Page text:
Search Marketing Tips for Indie Developers
by Jovan A. Johnson, Esq. 

Dear Indie Developers:

If your site isn’t optimized for search, you are missing out on money! Let me explain…

The marketing plan for your app should include a variety of approaches aimed at getting eyes on your final product. Presuming you are not working with a publisher, you will probably launch a web site or two, create a social networking profile or ten, pay to advertise and beg for coverage. That’s all fine, but you are making a costly mistake if your site is not optimized for search traffic.  

What is SEO?
Search Engine Optimization (SEO) involves coding, writing, and marketing so that search engines recognize your site as relevant for desired search terms. Many firms provide SEO services and a small portion of those firms actually know how to execute an effective campaign. Because a good firm can cost five figures monthly, I will review basics that will get you off to a good start. All that’s required of you is: 1) determination, 2) a bit of patience for the trial and error method, and 3) an annual marketing budget of at least $400.

Beginning Your Campaign
Give yourself time. If you are new to search (and have a limited budget) it could take six months to see decent results. Purchase your domain and start building your site immediately. Do not worry about putting the cart before the horse with your site being finished before your product is released. So long as you are in business you site will NEVER be finished.

We will consider an imaginary company called Racquet App Developments (RAD) that makes a series of racquetball apps. RAD’s upcoming release is a game called Blazing Racquets.

Keywords
Time spent brainstorming and researching words and phrases that your potential customers use can pay off in spades. Google’s Keyword Tool is free and should be your best friend. It provides suggested words and phrases, approximate monthly search volume, and competitive difficulty. It’s intended to reflect the Google Adwords market but is a great gauge for the overall search market. I also suggest spending time reading app reviews by journalists and customers. You will probably come across valuable phrases you haven’t considered.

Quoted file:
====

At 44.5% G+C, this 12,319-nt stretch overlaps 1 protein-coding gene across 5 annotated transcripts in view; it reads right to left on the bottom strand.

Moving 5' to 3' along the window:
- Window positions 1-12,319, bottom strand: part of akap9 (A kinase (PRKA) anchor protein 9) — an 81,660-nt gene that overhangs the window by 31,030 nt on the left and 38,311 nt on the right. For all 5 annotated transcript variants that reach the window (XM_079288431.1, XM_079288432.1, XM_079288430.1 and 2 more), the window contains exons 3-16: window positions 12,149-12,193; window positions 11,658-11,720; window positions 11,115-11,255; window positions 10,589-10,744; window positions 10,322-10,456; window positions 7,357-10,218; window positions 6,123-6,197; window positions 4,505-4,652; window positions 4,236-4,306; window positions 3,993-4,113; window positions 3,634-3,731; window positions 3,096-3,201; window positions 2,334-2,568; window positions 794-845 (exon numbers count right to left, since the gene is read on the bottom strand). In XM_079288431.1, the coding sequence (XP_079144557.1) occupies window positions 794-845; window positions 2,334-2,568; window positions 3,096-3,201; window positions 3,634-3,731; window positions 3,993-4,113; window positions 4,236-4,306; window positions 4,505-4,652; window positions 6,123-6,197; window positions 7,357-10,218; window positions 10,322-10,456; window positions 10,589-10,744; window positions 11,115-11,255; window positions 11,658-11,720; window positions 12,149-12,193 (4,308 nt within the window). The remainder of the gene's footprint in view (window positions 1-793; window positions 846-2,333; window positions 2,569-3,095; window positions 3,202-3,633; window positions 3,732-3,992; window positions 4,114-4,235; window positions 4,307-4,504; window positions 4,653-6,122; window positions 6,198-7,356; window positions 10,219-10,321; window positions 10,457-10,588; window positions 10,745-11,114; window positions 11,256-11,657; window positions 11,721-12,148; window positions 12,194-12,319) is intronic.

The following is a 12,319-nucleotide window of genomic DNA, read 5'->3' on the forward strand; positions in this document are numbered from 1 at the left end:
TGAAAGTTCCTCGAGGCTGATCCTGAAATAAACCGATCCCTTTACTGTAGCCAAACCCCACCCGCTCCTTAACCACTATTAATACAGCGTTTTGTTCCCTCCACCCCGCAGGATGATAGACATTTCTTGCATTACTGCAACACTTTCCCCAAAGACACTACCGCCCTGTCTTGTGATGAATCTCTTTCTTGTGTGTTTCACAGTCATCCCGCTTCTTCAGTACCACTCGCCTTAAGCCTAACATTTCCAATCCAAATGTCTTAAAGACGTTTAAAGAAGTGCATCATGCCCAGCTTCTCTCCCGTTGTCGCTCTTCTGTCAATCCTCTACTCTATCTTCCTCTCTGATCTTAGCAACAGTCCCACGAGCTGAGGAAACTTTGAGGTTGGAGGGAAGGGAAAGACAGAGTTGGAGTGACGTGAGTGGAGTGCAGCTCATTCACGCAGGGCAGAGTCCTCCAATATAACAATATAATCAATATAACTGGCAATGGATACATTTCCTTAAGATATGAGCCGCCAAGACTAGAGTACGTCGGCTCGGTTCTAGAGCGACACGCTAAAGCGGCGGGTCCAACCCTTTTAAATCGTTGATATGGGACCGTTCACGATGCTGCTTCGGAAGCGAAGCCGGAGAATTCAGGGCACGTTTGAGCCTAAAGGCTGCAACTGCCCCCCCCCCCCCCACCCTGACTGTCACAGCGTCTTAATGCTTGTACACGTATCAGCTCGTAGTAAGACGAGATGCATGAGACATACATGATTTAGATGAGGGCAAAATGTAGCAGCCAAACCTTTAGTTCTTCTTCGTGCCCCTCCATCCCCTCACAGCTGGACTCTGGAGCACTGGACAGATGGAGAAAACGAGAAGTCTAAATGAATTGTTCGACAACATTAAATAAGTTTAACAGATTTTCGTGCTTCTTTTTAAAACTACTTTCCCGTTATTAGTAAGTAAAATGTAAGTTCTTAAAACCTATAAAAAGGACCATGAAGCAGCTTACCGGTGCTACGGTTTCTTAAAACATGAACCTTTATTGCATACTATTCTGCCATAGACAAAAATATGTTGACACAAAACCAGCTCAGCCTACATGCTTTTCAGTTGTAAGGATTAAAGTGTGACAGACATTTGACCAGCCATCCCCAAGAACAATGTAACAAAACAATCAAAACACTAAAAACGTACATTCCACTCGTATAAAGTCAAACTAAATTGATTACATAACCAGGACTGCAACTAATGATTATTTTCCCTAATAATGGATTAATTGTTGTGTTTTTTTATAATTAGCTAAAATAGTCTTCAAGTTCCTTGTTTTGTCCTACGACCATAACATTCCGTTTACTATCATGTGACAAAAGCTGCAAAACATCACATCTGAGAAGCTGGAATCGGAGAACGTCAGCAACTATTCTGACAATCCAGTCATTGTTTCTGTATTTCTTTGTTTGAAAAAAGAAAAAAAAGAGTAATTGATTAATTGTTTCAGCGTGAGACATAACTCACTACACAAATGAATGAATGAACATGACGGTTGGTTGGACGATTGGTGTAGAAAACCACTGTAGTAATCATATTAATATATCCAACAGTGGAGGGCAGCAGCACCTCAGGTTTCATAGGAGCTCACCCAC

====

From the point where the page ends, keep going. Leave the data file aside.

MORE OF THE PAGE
You must be consistent when working on your site. You want titles, descriptions and page content to reference the term you want to rank well.

Purchasing a Domain
I’m a fan of purchasing a domain name with the business name in it. I would suggest RAD purchases RacquetAppDevelopments.com along with a shorter domain that customers can remember. RacquetAD.com is easy and can forward to the actual domain. Don’t forget to purchase variations, including misspellings and plurals / singulars, of your domain so that squatters don’t have the opportunity to ruin your good name.

I used generic dot com names in college when I operated a number of sites marketing products and services of other businesses. For example, in 2001 I owned and operated www.dvd-players-and-dvd-movies.com (or something like that). While having juicy words in the title was nice, that didn’t exactly scream legitimate business—it was far from my most successful site.